If you usually give gifts at this time or any other, I hope that you achieve peace of mind with your decisions. I encourage my clients to examine and reality check their feelings so that they consciously choose whether or not to send gifts, as opposed to reactionary giving –  giving to try to avoid rejection or not giving because of feeling hurt or angry. I remind them that we have no control over how our children receive or feel about our gifts but what is important always, is our intention. Is what we send enough to show our love without attempting to buy the love of our children? Is deciding not to send a gift or card out of respect for our child’s request for no contact or to punish our child, an attempt to make our child really feel what they are missing out on?
 
Whether or not you are troubled by giving presents to others at this frenetic time of year, I would urge you to pause and consider ways of giving to yourself. Even without the pain of separation, Christmas is loaded with time restrictions and stressful must and should dos.
 
Here are my top five gift suggestions for you:
 
The gift of giving yourself permission to enjoy yourself
Many mothers apart feel unworthy of or guilty about letting their hair down and planning fun as well as nurturing activities over the holiday period. It is so important to you and those around you to give yourself permission to enjoy yourself. Why? When we are having fun we relieve ourselves of stress, regain a balanced view on life and relate to the people and world around us as safe, life enhancing and full of potential. Live a little, luxuriate, revel, kick up your heels – do what makes you happy.

The gift of a new tradition
Our mind is playing a trick on us if we tell ourselves that what we have done for years is the only way of doing things. If you feel in pain or overwhelmed by memories of how Christmas used to be with your children, create a new tradition for your holiday time. None of your previous customs are cast in stone. Feel as free as you truly are to redesign the old routines. Rejoice in the liberating opportunity of making new plans. Cut loose and shape things to just how you (and those who will be with you) like them.

The gift of receiving openheartedly
You are worthy of receiving gifts, attention, love, compliments – even if you are rejected by your children. You do not have to suffer. Take pleasure in receiving unreservedly, gifts, love and kindness from others. Accept openheartedly, without longing for the giver or gift to be someone or something else. Don’t lose sight of the good intention of the giver – to receive graciously, even a simple compliment, can be a rewarding experience for you both.

The gift of being in the present moment
Living in the past or the future separates us from reality of the moment. Of course it is natural to feel a sense of loss and sadness about not being with the children you love at Christmas but being stuck in feelings of disappointment and hurt for long periods of time does not serve you, your children or the people around you who care about you. At significant moments of the holiday period, stop, hold your child in loving thought and then honour yourself for being your child’s mother. Many people find a symbolic ritual like lighting a candle can help them be with their feelings in the moment, before letting go and moving on with their day.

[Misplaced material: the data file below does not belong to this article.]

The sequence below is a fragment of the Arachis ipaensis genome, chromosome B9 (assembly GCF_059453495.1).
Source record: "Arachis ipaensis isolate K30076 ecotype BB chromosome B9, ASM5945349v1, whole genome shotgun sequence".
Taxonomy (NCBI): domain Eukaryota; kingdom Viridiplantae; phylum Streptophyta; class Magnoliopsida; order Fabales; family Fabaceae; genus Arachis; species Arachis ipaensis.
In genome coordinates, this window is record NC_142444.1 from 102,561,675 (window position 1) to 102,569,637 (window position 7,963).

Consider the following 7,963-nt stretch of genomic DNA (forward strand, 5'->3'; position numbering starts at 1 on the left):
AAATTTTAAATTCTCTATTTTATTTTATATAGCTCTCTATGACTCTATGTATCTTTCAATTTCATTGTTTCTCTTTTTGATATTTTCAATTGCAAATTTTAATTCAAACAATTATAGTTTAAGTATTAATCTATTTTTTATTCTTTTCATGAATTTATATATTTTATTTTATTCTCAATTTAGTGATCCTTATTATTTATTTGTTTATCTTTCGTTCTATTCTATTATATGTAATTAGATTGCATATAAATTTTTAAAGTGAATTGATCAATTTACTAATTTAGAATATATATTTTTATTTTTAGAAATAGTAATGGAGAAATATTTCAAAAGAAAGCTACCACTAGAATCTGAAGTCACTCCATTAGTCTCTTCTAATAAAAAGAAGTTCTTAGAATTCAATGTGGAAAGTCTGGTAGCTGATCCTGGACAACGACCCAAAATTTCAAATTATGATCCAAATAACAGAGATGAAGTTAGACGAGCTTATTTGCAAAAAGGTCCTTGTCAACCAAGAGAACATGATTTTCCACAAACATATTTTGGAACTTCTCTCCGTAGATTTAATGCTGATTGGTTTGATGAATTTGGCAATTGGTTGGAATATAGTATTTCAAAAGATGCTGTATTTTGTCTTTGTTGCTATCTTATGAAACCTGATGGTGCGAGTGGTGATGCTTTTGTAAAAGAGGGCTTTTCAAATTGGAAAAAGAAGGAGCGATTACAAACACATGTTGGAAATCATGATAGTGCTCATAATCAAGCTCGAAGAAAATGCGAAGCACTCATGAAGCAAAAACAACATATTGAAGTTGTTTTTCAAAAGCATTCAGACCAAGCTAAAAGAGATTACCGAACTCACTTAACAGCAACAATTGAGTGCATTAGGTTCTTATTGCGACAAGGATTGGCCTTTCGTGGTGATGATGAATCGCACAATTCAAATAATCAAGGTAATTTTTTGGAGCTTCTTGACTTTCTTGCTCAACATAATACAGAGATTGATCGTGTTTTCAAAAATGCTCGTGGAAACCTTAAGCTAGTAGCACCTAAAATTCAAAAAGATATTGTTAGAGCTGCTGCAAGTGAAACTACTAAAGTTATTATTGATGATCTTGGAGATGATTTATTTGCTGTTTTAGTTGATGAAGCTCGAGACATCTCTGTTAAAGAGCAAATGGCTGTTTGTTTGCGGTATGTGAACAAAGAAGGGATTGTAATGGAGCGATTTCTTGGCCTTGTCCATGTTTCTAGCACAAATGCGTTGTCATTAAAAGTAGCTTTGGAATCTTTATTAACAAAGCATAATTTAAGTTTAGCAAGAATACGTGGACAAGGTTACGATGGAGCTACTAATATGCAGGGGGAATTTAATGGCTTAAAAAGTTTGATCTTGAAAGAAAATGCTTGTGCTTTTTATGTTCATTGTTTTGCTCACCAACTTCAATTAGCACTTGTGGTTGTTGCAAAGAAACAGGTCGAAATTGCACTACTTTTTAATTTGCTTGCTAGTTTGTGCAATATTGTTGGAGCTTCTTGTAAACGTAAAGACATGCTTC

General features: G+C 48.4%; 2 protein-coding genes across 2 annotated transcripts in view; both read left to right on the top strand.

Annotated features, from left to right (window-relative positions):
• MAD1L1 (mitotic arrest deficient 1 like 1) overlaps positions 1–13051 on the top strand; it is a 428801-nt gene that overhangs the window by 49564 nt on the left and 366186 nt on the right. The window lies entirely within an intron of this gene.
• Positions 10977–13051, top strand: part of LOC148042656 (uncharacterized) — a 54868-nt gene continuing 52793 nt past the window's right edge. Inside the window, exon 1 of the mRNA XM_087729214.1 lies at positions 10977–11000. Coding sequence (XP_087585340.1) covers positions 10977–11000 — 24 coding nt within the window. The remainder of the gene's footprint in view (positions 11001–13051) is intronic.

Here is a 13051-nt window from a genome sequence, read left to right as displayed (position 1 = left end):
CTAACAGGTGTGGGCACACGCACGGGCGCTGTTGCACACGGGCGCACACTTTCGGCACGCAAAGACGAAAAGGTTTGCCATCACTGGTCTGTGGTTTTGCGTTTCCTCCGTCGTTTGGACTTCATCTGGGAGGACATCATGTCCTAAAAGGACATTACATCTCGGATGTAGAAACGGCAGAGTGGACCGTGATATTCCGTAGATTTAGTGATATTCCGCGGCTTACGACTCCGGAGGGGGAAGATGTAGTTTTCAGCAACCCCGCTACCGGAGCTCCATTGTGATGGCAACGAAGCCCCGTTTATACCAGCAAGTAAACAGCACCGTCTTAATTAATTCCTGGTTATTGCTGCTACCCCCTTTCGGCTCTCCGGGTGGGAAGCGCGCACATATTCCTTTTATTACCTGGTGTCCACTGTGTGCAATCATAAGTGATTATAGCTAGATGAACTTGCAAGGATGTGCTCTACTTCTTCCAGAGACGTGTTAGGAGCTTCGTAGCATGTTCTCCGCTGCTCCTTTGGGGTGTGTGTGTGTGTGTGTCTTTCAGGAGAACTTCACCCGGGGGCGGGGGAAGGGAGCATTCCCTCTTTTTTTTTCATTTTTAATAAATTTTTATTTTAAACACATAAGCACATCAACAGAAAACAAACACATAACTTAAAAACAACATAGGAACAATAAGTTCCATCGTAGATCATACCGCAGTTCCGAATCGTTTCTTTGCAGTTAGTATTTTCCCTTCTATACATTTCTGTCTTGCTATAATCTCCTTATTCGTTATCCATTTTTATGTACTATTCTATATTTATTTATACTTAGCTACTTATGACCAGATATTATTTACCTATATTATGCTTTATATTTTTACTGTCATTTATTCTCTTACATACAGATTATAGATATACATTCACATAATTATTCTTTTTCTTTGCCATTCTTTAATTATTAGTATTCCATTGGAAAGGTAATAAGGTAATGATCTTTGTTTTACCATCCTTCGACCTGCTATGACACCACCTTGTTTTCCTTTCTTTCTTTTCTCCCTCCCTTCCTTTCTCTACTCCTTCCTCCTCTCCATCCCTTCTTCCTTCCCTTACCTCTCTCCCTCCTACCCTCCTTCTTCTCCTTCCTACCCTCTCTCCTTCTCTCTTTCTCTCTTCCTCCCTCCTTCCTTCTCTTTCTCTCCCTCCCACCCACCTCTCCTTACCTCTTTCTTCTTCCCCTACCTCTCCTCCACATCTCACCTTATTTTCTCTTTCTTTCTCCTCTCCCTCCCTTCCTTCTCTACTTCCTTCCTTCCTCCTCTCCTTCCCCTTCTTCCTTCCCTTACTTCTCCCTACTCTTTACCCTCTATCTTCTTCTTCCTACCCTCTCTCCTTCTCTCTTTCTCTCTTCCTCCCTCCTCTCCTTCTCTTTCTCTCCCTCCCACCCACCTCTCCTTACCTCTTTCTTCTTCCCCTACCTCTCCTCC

The gift of serenity 
We can work our way though waves of grief but indignation and grudges keep us stuck. He or she might deserve your resentment and bitterness – but you don’t. Decide to side step the vengeful or galling behaviour of others we have to have to communicate with. No one has the right to steal your serenity. Choosing not to play the game or answer back takes you along the road of inner peace – surely the biggest gift you can give yourself.
 
To end this year, my wish for you is taken from a meditation of Lovingkindness:
 
May you be well, may you be healthy, may you be happy, may you be at ease, may you be at peace.
 
Until 2013, take very good care of yourself.

Nearly a year since their daughter disappeared, I heard Gerry and Kate McCann giving an interview on BBC Radio 4’s Today programme.  Their dignified attitude and calm response to questions by the media has always struck me as amazing.  They are clear about defining their campaign to find Madeleine as an awareness campaign, not a media campaign, saying that they are “real people, with real feelings, not characters in a book or soap opera”.

 

Believing that Madeleine was abducted as she slept, I can only wonder at how the McCann’s deal with what must be inevitable “If onlys..”  Even though a man was seen carrying a little girl wearing pyjamas like Madeleine’s, Kate was asked, “Couldn’t Madeleine have walked out of the apartment?”  I sensed its impact and wondered about the aim of that question?  Is it really suggesting just another possible answer to Madeline’s disappearance?  I would imagine the internal response of most mothers who, God forbid, would ever find themselves in this situation, would be the initial thud and squeeze of implied judgement, followed later by feelings of guilt and self-blame.  Mothers who are separated or live apart from their children know this well.  Unless these feelings are reality checked and nipped in the bud, they debilitate us.  They are also destructive to everyone else in our lives.  Who is served by our needless guilt and self-blame?  Are you holding on to any unnecessary negative feelings today?  What can you do to release yourself?

Sarah’s new self-help book: A Mother Apart

Support for women

Sarah specialises in counselling and training women. She helps non-resident mothers find inner peace by dealing with guilt, distress and other difficult feelings which can be experienced when living apart from their child. Her self-help book, 'A Mother Apart', published by Crown House, is available now. She also supports business women grow in confidence whilst growing their businesses. To find out more, please visit Sarah Hart's website